Akira Kurosawa's Career Advice Every Aspiring Director Needs To Hear

Few directors are more beloved by filmmakers and cinephiles alike than Japanese auteur Akira Kurosawa. The man spent five decades creating some of cinema's most celebrated works, from the redefining action epic "Seven Samurai" to the sunbaked film noir "Stray Dog" to his take on William Shakespeare's "King Lear" with "Ran." If a film features a story from multiple viewpoints, it will inevitably be said to have a "Rashomon"-like structure, one of his films. Hell, you wouldn't have "Star Wars" if it wasn't for Kurosawa's film "The Hidden Fortress," and I know you people love that "Star Wars." Kurosawa, like Orson Welles and Stanley Kubrick, is basically a fundamental text of understanding how cinema has worked for the last 50+ years. Therefore, any advice Kurosawa has for people if they want to become directors themselves is probably wisdom a lot of people are eager to hear. 

Learning from the greats is vital for succeeding as an artist yourself. Luckily in 1993, Kurosawa sat down with "In the Realm of the Senses" and "Merry Christmas, Mr. Lawrence" director Nagisa Ōshima for the television documentary "My Life in Cinema," which was a conversation between the two for the Directors Guild of Japan. The talk touches on all aspects of his career and process throughout the years, but I want to focus on what he has to say to aspiring filmmakers. One would assume from a filmmaker so adept at using the camera that something about framing, lighting, blocking, or working with actors would be where he focuses his advice. Turns out, his lesson concerns an entirely different discipline all together.

Put it on the page

Akira Kurosawa knows how incredibly difficult it is to make a film, but every film begins with the same thing: a screenplay. You need something on the page to inspire you to think visually. In one section of "My Life in Cinema," Kurosawa says:

"The thing I stress most to the aspiring directors who often come knocking at my door is this: 'It costs a great deal of money to make a film these days, and it's hard to become a director. You must learn and experience various things to become a director, and it's not so easily accomplished. But if you genuinely want to make films, then write screenplays. All you need to write a script is paper and pencil. It's only through writing scripts that you learn specifics about the structure of film and what cinema is.'"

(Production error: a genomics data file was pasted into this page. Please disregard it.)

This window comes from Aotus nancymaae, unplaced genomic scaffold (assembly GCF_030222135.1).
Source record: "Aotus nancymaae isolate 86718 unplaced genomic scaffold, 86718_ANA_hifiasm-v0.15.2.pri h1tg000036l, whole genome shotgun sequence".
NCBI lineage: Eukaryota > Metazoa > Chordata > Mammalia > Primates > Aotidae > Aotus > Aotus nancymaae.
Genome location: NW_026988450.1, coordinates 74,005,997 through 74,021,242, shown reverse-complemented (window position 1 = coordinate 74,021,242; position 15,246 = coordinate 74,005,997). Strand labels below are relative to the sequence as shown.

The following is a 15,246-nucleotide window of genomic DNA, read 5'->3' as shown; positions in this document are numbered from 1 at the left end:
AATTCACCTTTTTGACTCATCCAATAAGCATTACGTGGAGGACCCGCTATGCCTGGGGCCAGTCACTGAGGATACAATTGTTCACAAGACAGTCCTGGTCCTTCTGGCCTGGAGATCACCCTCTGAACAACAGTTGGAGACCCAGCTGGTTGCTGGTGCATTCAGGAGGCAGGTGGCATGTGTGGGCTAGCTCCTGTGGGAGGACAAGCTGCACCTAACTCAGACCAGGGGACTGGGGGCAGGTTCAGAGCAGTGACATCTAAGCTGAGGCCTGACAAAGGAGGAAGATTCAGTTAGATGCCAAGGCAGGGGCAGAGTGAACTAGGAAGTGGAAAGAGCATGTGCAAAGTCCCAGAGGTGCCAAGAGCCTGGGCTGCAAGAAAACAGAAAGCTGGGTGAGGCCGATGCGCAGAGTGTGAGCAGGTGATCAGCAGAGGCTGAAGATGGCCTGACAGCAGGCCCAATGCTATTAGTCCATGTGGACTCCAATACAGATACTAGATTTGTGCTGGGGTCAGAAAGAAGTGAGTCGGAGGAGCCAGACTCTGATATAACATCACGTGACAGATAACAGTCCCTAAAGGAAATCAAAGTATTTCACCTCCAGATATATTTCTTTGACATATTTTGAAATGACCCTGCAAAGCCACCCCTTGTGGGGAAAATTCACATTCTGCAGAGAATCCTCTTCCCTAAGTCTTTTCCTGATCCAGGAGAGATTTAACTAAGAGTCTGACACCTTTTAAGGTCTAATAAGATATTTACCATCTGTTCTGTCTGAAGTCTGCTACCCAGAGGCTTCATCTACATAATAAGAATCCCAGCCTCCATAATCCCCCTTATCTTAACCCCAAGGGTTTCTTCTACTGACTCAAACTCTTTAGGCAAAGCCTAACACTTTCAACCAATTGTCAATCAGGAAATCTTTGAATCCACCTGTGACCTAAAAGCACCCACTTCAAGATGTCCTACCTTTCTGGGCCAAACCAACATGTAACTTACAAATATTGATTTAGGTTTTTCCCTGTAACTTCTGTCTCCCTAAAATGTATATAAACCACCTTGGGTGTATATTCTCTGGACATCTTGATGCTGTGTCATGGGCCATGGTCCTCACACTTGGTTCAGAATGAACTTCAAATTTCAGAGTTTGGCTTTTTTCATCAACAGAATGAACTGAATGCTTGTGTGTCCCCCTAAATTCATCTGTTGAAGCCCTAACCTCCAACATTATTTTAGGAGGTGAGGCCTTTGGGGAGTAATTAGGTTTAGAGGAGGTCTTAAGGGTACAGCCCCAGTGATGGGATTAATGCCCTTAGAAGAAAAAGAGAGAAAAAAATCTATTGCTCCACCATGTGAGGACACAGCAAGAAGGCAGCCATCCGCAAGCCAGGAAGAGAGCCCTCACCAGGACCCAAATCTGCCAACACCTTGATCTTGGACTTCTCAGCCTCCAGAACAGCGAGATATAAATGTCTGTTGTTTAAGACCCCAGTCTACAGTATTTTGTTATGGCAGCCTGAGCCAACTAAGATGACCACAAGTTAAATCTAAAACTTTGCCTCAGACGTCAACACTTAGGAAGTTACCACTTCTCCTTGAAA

It really is quite sage advice. Writing is an incredibly cheap way to express your artistic ideas, even if it is not the medium you want to be working in. No budget, no crew, no limitations. You can put anything your heart desires on a piece of paper, and once you've done that, you can begin to think about how to conceive your vision in a cinematic form. Of course, writing isn't easy and can be quite isolating. Staring at a blank page is either the most invigorating feeling or the most disheartening one. Kurosawa goes on to talk about whether the people he tells this advice to heed it:

"That's what I tell them, but they still won't write. They find writing too hard. And it is. Writing scripts is a hard job. Still, Balzac said that for writers, including novelists, the most essential and necessary thing is the forbearance to face the dull task of writing one word at a time."

I have written a few screenplays in my life (none of them good), and it truly is some of the most difficult artistic work you can imagine. However, it also opens your mind about the flow of scene, character motivation, pacing, detail, and language. Being a writer has you perform every task that occurs on a film set in your mind, whether you are choosing a couch for a living room or acting as the lead character. It gives you the full scope of the story you want to tell. Before the era in which Kurosawa rose to prominence, directors almost never wrote the films they worked on. Now, finding a beloved filmmaker who is not involved in the scripting process is a rarity. All but one of the nominated screenplays this year at the Academy Awards were written or co-written by the films' directors. Writing is an essential element in crafting cinematic stories, and whether you find it scary or not, looking at that blank page is going to help you in ways you never even could have imagined. Don't take my word for it. Listen to Kurosawa. He knows what he is talking about.